Taking the lead

October 1, 2019

As CEO of Education Partnership North East, and principal and chief executive of Sunderland College, Ellen Thinnesen knows a thing or two about leadership

Ellen Thinnesen, chief executive of Sunderland College, has navigated the organisation through a period of significant change, to ensure students progress into high-quality employment, leading to the college winning the prestigious Pearson award for BTEC College of the Year 2019.

The fact that the college has received national recognition, while entering into two mergers, creating Education Partnership North East, one of the largest college groups in the country (for which Ellen is CEO), is testament to Ellen’s strong leadership skills which underpin the college group’s ambitious vision of excellence.

Ellen, who held the role of deputy principal at Tameside College and Hyde Clarendon Sixth Form College in Greater Manchester, before joining Sunderland College, is quick to dismiss her own role in the success of Education Partnership North East, in spite of vast transformation in recent years.

Instead, she attributes the organisation’s achievements to the dedication and commitment of her colleagues who share the fundamental values that she has instilled since joining the college in 2016.

She says: “I’m proud of the hard work and commitment of staff at all levels across the organisation. They have helped drive our vision of excellence by embodying our values.

“In three-and-a-half-years, the college has strongly connected to partners and stakeholders locally, regionally and nationally. The college is at the heart of the community, and that has been achieved by a collective team effort, I attribute nothing to one person within the organisation, certainly not myself.”

A natural people person, Ellen’s passion for her colleagues and students is evident and she makes a point of being as visible as possible across the college group.

“There’s not a week goes by that I don’t talk to students,” she says, “I value going back to the floor and talking to students and walking into classrooms and engaging with staff.” Ellen is never happier than at the coalface of the organisation she cares so deeply about. The college’s strategic plan that focuses on ‘excellence at the heart of everything’ also had full student engagement. The strategic vision is supported by five strategic goals relating to a careers-focused curriculum, outstanding learning opportunities, a united culture, financial resilience and engagement locally, regionally and nationally, and a set of four professional values and behaviours – to be authentic, respectful, innovative and ambitious.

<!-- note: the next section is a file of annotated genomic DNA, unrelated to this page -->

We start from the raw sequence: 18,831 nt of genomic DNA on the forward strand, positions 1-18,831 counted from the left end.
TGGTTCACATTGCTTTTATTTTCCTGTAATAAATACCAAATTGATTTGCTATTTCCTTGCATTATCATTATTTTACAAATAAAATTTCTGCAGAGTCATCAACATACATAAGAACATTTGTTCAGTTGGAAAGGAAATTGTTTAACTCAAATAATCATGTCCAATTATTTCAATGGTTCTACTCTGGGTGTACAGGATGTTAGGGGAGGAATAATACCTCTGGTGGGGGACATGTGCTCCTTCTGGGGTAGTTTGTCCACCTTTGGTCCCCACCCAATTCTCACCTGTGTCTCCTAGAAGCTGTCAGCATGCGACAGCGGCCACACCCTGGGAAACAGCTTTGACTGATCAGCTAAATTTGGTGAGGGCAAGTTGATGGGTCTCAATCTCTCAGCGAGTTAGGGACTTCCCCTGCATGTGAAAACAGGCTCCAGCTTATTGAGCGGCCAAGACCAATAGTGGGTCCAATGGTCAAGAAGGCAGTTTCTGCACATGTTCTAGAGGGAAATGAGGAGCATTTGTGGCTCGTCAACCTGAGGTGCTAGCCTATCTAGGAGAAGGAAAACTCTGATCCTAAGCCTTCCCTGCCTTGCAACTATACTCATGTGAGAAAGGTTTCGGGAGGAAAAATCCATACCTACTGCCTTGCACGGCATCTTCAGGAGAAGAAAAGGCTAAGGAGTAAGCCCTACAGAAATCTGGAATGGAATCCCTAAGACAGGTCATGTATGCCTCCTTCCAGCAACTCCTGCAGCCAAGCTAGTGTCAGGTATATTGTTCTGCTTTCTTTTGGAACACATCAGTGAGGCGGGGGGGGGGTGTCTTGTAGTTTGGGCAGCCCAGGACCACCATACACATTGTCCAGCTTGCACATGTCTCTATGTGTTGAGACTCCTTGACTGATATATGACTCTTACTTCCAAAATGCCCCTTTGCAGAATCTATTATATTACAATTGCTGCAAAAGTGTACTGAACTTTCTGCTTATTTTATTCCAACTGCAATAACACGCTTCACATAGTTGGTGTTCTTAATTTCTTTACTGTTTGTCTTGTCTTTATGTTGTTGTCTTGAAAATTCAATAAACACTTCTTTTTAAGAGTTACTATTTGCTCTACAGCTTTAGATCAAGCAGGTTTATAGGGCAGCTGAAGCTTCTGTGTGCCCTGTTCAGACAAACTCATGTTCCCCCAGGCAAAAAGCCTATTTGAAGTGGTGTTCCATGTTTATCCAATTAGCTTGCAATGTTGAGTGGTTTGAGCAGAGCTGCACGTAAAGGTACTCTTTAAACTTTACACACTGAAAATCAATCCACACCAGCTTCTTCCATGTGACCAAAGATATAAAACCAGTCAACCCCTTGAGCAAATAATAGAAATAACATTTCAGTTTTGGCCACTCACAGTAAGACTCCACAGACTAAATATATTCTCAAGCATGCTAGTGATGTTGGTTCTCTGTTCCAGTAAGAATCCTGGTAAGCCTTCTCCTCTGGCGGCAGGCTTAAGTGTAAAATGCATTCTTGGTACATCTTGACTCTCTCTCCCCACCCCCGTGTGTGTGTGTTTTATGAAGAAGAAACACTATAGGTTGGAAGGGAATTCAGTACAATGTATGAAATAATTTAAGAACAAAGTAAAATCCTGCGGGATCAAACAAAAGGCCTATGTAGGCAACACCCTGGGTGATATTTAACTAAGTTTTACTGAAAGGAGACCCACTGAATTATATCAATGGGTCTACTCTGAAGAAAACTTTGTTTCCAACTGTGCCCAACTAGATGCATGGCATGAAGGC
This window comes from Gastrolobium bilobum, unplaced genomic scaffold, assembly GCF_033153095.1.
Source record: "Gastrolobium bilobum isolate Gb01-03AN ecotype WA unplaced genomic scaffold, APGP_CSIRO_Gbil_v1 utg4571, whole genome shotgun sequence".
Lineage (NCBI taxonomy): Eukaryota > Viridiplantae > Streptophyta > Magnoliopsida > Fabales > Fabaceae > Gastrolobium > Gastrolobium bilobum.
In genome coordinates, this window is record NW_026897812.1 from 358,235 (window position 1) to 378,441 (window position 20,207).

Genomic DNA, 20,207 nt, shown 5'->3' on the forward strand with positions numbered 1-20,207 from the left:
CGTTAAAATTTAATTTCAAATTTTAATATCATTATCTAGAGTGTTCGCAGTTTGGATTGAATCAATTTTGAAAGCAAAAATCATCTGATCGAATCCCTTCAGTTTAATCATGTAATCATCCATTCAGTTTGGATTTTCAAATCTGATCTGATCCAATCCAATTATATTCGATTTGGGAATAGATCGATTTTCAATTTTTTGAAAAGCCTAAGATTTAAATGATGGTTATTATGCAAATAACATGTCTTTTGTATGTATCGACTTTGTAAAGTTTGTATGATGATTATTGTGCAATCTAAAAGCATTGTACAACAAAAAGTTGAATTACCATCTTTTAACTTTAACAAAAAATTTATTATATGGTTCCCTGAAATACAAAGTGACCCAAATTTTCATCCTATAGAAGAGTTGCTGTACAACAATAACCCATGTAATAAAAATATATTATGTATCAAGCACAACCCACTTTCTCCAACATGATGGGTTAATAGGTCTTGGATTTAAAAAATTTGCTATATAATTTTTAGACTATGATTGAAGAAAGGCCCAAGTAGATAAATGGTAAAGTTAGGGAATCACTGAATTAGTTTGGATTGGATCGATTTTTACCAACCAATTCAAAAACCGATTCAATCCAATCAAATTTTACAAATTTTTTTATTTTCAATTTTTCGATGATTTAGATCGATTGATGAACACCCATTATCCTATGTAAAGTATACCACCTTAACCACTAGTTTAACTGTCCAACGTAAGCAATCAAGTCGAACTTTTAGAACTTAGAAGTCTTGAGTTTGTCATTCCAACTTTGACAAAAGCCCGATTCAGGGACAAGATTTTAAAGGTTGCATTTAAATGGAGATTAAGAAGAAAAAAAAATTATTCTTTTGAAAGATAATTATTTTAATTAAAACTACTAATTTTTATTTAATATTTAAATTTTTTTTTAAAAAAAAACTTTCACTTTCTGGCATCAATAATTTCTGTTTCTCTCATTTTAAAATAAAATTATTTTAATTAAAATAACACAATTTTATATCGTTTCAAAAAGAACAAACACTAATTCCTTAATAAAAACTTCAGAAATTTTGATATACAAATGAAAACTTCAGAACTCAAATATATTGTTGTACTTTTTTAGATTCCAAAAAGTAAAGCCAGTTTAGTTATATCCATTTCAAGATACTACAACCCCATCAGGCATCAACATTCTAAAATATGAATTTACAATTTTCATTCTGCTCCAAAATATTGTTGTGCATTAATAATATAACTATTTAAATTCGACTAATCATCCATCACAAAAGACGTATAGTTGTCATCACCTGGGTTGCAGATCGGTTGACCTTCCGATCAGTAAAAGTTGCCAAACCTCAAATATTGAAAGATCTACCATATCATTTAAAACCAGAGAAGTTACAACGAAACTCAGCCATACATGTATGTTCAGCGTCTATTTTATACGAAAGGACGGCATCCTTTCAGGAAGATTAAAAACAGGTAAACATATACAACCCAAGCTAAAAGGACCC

Two of those values are strongly connected to Ellen’s upbringing and one of many influential women in her life, her mother, Kathy. “My mother taught me to work hard at being my authentic self and to be extremely respectful in everything that I do – whether that’s in the workplace or in my personal life,” she says.

A mother-of-two and a qualified nurse, it is clear that Ellen approaches her role with the same care and consideration that underpinned her early career working in a medical profession. “I feel very passionate about working in an environment that touches the lives of many young people and adults, many who are coming from challenging circumstances, who are often reaching for a second chance and perhaps haven’t had the self-confidence in the past to progress to a further education college or go straight to university.

“To see students that came from school, some with little confidence and unable to maintain eye contact, go on to achieve great things and talk confidently with self-belief, hope and aspiration, is the most amazing thing you could ever hope for.

“I am privileged to work in an environment where we can change people’s lives for the better.”

Education Partnership North East